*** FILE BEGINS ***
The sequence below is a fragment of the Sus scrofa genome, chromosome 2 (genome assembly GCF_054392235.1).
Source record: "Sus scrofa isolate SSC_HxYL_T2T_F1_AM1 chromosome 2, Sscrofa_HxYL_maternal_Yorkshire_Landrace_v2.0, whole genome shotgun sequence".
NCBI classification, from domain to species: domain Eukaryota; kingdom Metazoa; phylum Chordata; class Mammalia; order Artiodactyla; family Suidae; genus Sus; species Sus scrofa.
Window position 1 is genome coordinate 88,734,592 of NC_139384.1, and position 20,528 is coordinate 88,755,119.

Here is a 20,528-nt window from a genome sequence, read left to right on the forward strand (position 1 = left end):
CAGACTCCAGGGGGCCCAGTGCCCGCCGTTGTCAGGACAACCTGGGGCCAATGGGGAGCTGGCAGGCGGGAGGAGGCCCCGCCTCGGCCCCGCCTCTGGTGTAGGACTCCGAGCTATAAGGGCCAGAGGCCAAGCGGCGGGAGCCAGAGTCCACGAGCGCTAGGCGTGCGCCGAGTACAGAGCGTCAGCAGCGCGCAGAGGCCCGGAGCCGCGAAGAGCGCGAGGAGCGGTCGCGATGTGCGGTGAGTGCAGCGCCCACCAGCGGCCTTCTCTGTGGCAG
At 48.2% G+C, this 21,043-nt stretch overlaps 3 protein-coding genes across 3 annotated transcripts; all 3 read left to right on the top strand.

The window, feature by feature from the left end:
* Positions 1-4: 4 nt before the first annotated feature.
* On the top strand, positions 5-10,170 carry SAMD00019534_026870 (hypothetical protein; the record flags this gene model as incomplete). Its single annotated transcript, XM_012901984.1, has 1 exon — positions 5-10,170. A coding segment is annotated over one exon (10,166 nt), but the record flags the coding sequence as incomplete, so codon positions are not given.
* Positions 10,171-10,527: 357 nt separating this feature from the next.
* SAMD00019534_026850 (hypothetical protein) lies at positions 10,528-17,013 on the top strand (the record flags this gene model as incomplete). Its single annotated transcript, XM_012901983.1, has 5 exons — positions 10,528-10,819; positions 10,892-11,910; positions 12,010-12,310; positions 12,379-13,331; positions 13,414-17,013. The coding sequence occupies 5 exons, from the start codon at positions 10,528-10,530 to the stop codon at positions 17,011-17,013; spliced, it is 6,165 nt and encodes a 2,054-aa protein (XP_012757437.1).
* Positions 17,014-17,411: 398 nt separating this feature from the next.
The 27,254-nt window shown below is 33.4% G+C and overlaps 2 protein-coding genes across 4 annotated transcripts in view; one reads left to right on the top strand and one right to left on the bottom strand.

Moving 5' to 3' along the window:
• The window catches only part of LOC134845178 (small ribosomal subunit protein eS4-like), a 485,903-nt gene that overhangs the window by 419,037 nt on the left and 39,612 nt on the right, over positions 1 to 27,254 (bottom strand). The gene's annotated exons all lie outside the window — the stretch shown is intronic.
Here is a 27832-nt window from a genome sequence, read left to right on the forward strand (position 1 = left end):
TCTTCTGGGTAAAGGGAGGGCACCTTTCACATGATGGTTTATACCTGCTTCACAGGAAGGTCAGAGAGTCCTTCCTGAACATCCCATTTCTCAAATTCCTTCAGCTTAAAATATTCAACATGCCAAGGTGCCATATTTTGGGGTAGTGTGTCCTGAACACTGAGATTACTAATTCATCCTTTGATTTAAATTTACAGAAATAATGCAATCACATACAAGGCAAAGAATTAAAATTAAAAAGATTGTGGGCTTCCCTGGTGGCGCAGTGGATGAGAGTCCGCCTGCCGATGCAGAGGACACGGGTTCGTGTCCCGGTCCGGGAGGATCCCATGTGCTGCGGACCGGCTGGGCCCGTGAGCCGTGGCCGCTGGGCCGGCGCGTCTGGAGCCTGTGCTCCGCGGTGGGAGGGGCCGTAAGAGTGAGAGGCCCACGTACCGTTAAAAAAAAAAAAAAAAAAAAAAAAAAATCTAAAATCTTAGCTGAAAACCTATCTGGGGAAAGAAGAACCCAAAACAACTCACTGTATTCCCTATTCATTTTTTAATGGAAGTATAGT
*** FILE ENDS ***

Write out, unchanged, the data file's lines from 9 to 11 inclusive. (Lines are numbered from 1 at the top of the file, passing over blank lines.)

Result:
* Positions 1-4: 4 nt before the first annotated feature.
* On the top strand, positions 5-10,170 carry SAMD00019534_026870 (hypothetical protein; the record flags this gene model as incomplete). Its single annotated transcript, XM_012901984.1, has 1 exon — positions 5-10,170. A coding segment is annotated over one exon (10,166 nt), but the record flags the coding sequence as incomplete, so codon positions are not given.
* Positions 10,171-10,527: 357 nt separating this feature from the next.